—For pity sake and for pity sake let us have no political discussion on this day of all days in the year.
—Quite right, ma’am, said uncle Charles. Now, Simon, that’s quite enough now. Not another word now.
—Yes, yes, said Mr Dedalus quickly.
He uncovered the dish boldly and said:
—Now then, who’s for more turkey?
Nobody answered. Dante said:
—Nice language for any catholic to use!
—Mrs Riordan, I appeal to you, said Mrs Dedalus, to let the matter drop now.
Dante turned on her and said:
—And am I to sit here and listen to the pastors of my church being flouted?
—Nobody is saying a word against them, said Mr Dedalus, so long as they don’t meddle in politics.
—The bishops and priests of Ireland have spoken, said Dante, and they must be obeyed.
—Let them leave politics alone, said Mr Casey, or the people may leave their church alone.
—You hear? said Dante, turning to Mrs Dedalus.
—Mr Casey! Simon! said Mrs Dedalus, let it end now.
—Too bad! Too bad! said uncle Charles.
—What? cried Mr Dedalus. Were we to desert him at the bidding of the English people?
—He was no longer worthy to lead, said Dante. He was a public sinner.
—We are all sinners and black sinners, said Mr Casey coldly.
—WOE BE TO THE MAN BY WHOM THE SCANDAL COMETH! said Mrs Riordan. IT WOULD BE BETTER FOR HIM THAT A MILLSTONE WERE TIED ABOUT HIS NECK AND THAT HE WERE CAST INTO THE DEPTHS OF THE SEA RATHER THAN THAT HE SHOULD SCANDALIZE ONE OF THESE, MY LEAST LITTLE ONES. That is the language of the Holy Ghost.
—And very bad language if you ask me, said Mr Dedalus coolly.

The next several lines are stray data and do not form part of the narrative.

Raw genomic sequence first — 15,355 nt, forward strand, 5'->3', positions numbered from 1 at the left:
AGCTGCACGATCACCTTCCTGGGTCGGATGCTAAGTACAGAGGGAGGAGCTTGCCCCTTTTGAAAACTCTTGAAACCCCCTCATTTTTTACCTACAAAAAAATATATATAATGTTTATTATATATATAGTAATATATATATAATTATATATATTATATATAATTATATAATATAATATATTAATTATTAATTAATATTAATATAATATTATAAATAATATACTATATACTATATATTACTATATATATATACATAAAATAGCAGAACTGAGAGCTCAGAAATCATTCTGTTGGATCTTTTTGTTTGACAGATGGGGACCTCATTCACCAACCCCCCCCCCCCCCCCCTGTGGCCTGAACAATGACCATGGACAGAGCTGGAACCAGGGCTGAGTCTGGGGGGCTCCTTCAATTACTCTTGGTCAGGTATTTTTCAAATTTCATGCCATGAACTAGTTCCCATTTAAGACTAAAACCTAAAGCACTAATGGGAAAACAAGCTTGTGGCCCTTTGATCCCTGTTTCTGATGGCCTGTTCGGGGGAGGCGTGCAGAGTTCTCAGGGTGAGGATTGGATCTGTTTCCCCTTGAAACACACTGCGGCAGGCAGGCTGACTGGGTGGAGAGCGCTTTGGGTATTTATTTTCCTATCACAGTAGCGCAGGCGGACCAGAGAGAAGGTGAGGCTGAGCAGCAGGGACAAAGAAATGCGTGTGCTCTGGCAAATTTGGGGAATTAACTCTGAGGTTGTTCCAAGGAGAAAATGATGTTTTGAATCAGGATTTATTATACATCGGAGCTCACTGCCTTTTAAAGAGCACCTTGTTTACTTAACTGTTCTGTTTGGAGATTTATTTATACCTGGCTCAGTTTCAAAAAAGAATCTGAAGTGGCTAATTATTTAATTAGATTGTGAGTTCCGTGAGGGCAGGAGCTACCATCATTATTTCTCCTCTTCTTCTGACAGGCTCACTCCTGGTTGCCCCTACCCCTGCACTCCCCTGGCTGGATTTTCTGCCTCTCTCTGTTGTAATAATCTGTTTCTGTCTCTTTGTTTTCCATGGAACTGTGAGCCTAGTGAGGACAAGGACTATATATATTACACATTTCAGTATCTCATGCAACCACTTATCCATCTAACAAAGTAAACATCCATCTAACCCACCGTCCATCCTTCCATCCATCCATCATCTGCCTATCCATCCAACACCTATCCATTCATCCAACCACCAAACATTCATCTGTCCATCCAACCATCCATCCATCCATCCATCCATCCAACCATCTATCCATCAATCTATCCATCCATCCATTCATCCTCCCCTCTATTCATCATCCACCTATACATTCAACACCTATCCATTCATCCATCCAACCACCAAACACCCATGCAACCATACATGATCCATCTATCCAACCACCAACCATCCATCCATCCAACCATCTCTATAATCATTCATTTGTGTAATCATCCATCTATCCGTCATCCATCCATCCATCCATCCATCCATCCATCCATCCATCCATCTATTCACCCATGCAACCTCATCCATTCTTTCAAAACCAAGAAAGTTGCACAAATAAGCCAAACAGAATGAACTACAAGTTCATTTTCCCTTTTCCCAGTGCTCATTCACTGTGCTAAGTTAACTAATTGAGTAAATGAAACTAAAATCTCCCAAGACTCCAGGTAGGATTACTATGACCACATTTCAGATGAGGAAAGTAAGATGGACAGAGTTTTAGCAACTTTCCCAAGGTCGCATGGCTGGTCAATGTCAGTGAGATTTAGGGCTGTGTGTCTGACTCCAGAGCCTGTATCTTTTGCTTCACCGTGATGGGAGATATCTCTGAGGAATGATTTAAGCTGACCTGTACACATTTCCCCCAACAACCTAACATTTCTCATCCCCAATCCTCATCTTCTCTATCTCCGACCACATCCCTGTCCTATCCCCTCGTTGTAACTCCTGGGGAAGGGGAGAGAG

—Simon! Simon! said uncle Charles. The boy.
—Yes, yes, said Mr Dedalus. I meant about the… I was thinking about the bad language of the railway porter. Well now, that’s all right. Here, Stephen, show me your plate, old chap. Eat away now. Here.
He heaped up the food on Stephen’s plate and served uncle Charles and Mr Casey to large pieces of turkey and splashes of sauce. Mrs Dedalus was eating little and Dante sat with her hands in her lap. She was red in the face. Mr Dedalus rooted with the carvers at the end of the dish and said:
—There’s a tasty bit here we call the pope’s nose. If any lady or gentleman…
He held a piece of fowl up on the prong of the carving fork. Nobody spoke. He put it on his own plate, saying:
—Well, you can’t say but you were asked. I think I had better eat it myself because I’m not well in my health lately.
He winked at Stephen and, replacing the dish-cover, began to eat again.
There was a silence while he ate. Then he said:
—Well now, the day kept up fine after all. There were plenty of strangers down too.
Nobody spoke. He said again:
—I think there were more strangers down than last Christmas.